After a five-year absence from the screen, Oscar winner Daniel Day-Lewis returns to the screen as a powerful native New Yorker whose hatred of immigrants leads to a ferocious violence. While Day-Lewis remains vague about what he's been up to, he pulls no punches when it comes to his attitudes towards the British press. Day-Lewis talked candidly to PAUL Fischer in New York. Much has been written about the often-peculiar antics of Daniel Day-Lewis. One of the most respected and acclaimed actors of his generation, his obsessive attention to detail in approaching a role is legendary, not to mention his sudden desire to disappear from the profession for five years, have labelled him a bit mad by the British press. Mad or not, Day-Lewis, his head shaved and wearing an oversized green knitted sweater and jeans, laughs at the label. At the same time, Day-Lewis happily believes that "because once they [the British media] decide something, that's it. Falsehood becomes rumour becomes fact in the time it takes to spit it out in that place", he says with a hint of disdain. "I'm from that country so it's not like I don't know what the game is, but who does like that who isn't involved in it directly? It's hateful and just very misleading. I probably gave a few interviews early on when I didn't know any better and talked about some of the crazy things I did as a kid, but who didn't? So that's the beginning, and then I leave the stage during Hamlet and all of a sudden you become a crazy person." The actor has consistently refused to divulge what he has been up to during his lengthy hiatus. Even on recent talk shows, he avoided dealing with the question. "I'm an expert on evasion", Day-Lewis says laughingly. But it was Martin Scorsese who ultimately persuaded the actor to return to acting in the role of a leader of Native Americans gang, in the director's often ferocious epic drama Gangs of New York. "Martin just talked to me", Day-Lewis explains when asked how the director persuaded the actor to return from his self-imposed exile from the screen. Of course, Scorsese had to find him first. "I had called Harvey [Weinstein] about trying to get some money from him to help finance my wife's film and he mentioned Marty was looking for me." That simple. Harvey didn't end up giving him the money, but ended up starring in Scorsese's latest opus "so it turned out ok in the end." Scorsese's epic drama set in mid-nineteenth century New York revolves around the racially fuelled battles between the so-called native New Yorkers and the Irish immigrants who were flooding the city at the time. Day-Lewis felt strongly about seeing this story unfold on the screen, "because personally, I found it fascinating and appealed to me in a particular way." He says it was for "personal and selfish reasons" that the actor was ultimately drawn to this material. "If audiences are able to get a broader meaning from it other than the sheer pleasure of seeing a good film, then that's wonderful. Day-Lewis is an actor with a reputation for total immersion in a role, and this latest character is no exception. But try and get the actor to reveal more about his process and he does his best to skirt the subject. In approaching this character, Day-Lewis merely admits, "That I go through things in my usual dogged way which I think is the same in every case," Day-Lewis says. "What you're looking for is always different but finally it's something inside of yourself. The details are neither here nor there of the skills that you learn along the way but it's always the same thing, which is to create, for yourself, by whatever means, the illusion that you're experiencing the world through a different sensibility or pair of eyes."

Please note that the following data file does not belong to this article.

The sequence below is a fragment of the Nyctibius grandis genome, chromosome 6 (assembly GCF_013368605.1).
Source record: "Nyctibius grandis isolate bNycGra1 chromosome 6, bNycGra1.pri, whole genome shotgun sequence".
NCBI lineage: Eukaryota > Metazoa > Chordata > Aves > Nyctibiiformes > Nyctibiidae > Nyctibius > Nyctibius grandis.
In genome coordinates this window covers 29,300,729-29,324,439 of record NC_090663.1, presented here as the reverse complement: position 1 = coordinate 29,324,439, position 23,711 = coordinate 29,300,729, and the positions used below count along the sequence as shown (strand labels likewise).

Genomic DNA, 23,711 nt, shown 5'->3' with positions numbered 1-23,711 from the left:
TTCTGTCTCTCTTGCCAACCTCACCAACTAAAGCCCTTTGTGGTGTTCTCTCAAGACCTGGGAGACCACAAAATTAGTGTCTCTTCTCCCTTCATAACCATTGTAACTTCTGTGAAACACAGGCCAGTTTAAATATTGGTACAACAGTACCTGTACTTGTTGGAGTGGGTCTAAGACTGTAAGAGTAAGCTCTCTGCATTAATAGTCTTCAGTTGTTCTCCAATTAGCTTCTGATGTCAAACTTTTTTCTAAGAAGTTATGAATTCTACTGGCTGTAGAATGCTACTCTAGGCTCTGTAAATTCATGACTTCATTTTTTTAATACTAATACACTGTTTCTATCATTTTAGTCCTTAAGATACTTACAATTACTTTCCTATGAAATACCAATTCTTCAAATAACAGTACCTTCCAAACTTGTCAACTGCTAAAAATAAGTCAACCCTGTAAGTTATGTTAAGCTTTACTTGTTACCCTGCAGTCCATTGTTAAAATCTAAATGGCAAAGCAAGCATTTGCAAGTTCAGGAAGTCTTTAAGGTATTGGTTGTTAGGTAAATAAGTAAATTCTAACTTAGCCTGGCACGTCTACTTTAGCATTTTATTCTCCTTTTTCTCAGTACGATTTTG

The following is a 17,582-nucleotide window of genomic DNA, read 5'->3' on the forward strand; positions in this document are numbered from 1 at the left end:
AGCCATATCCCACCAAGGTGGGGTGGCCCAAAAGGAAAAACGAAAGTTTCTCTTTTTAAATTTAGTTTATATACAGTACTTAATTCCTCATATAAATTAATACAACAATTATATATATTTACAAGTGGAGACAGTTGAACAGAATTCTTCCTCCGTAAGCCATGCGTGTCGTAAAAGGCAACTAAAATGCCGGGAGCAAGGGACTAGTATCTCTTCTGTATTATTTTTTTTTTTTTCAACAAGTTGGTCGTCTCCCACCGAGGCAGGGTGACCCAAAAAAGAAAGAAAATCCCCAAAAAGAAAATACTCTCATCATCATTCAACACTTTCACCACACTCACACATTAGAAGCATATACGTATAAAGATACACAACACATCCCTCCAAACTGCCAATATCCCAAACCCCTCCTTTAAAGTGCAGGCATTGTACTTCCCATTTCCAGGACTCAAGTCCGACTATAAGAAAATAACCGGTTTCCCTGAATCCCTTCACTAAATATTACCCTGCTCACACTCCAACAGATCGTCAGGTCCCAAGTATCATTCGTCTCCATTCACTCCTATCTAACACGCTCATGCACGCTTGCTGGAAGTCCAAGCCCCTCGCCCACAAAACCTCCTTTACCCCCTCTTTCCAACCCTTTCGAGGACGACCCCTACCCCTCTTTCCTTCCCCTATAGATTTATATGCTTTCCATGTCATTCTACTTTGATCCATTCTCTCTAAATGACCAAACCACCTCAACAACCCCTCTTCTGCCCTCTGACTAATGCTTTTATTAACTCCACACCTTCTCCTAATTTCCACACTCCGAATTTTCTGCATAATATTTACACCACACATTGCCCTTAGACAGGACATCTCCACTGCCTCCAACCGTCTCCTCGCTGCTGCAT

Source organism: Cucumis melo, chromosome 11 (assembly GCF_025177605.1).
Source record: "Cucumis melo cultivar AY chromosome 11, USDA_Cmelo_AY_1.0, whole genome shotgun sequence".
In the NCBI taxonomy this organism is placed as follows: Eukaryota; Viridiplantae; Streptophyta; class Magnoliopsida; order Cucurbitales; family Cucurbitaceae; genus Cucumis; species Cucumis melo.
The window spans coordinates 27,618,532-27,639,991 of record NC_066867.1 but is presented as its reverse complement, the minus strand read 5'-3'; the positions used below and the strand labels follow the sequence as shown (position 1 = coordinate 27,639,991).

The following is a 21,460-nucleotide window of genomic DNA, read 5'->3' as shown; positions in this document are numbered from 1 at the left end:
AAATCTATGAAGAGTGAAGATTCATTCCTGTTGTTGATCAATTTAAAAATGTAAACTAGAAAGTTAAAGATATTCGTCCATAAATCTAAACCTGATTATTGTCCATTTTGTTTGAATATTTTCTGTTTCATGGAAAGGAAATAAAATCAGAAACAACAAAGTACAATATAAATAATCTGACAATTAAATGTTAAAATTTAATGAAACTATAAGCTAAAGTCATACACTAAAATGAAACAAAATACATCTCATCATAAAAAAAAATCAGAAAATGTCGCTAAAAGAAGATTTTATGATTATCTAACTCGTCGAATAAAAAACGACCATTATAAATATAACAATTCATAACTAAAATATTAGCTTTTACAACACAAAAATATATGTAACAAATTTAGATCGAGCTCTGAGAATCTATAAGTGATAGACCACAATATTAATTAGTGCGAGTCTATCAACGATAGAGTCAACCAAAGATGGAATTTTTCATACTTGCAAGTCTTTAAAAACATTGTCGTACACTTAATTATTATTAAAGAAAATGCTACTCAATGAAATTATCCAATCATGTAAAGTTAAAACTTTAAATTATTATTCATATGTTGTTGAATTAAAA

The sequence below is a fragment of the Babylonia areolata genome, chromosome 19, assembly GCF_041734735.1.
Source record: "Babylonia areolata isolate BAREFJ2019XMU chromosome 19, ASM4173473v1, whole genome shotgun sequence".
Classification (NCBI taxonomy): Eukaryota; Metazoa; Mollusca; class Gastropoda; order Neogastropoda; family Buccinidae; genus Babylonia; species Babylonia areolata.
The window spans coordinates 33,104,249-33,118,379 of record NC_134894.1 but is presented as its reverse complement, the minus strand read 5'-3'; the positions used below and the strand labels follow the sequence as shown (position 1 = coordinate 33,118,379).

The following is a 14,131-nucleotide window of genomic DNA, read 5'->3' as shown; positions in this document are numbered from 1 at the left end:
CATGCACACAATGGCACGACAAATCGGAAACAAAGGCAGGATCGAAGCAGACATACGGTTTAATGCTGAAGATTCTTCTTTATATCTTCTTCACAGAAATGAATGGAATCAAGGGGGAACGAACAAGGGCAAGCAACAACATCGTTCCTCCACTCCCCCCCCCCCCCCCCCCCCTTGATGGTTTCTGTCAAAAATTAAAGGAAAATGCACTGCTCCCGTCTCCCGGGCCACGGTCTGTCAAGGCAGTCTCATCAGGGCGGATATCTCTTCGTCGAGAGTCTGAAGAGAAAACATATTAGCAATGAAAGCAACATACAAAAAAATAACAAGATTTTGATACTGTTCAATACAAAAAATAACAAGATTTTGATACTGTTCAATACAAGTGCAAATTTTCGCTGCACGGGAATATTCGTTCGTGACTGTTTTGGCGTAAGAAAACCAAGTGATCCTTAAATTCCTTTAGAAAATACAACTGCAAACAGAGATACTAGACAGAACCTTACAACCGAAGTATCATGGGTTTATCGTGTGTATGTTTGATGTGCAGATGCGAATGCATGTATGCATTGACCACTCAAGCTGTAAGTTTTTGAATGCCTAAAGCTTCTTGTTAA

Even in trying to get the actor to talk about the accent for this role, which plays such a dominant role in the exploration of his character, proves futile. "It's all part of the same thing; I'm loath to dismember the corpse, because it's part of the illusion. Obviously it's something you have to work on, and mostly you're working on it in relative isolation and just trying to find something which feels to me, as if it's emerging from the entirety of the thing that you're doing, otherwise all those details become 'stuff' that you're sticking on." The actor says that he also hates talking about the methodical preparation he undergoes when taking on a role, "because the venture we're involved with is a venture of insanity and trying to make a film is a kind of madness. The work that I do, to try and convince somebody that I'm someone else, is a strange thing to do, right? So what possible preparation could be stranger than the thing itself, to arrive at that? Lying in a trailer making phone calls to your business manager would seem crazy to me, not pretending you're somebody else," says Day-Lewis. Asked what it was about this character that the actor found fascinating to put himself through such a complex process, Day Lewis says "everything". Which aspects, one insists? "NO aspects. It's the full complexity of something which always makes it interesting rather than isolated details", Day-Lewis explains. Yet his preparation to immerse himself into this character was often overshadowed by the enormity of the film, coupled with dealing with his own performance. It is surprising to note that even an actor of Day-Lewis' prominence, is often plagued with self-doubt, "because even though you KNOW what you are trying to achieve, when you're in the middle of something, you're all involved in the same madness, and certainly in MY position, you have to be completely unobjective about it. That means you don't know whether you're getting there, if what's happening is right or wrong; it's very hard to have a sense of that." Five years returning to the craft he had temporarily left behind, left the actor both energised as well as feeling he had never left, he says. "I think it was energising because of the time I was able to take off and it was also as if I'd never left, in both the good and the bad sense", laughs the actor. Day-Lewis won't confirm whether he would allow another five years to pass before we see him on screen again. "I can't say that I wouldn't but I never originally set out to let five years pass but I never set out to do that originally. I've only been reminded constantly in the last few days that HAD been away", admits the actor. "I don't want to seem obtuse about it, because I was just too happy to be involved in other things. I didn't set out to let five years pass but rather to indulge my curiosity in other things, not just to get away from THIS work." Day-Lewis steadfastly refuses to elaborate. "Different things" is how he says he whiled away the time.

Aside from acting, he takes pleasure in doing "many things". That does include acting, despite the odd absence. The actor, who has appeared in some of the most diverse films of the past two decades, is not one to look back at his own work, but admits that everything he has done holds a place in his heart. "I feel a great deal of affection in different ways for ALL the work that I've been involved in, because each 'thing' is a life unto itself and an important part of your life."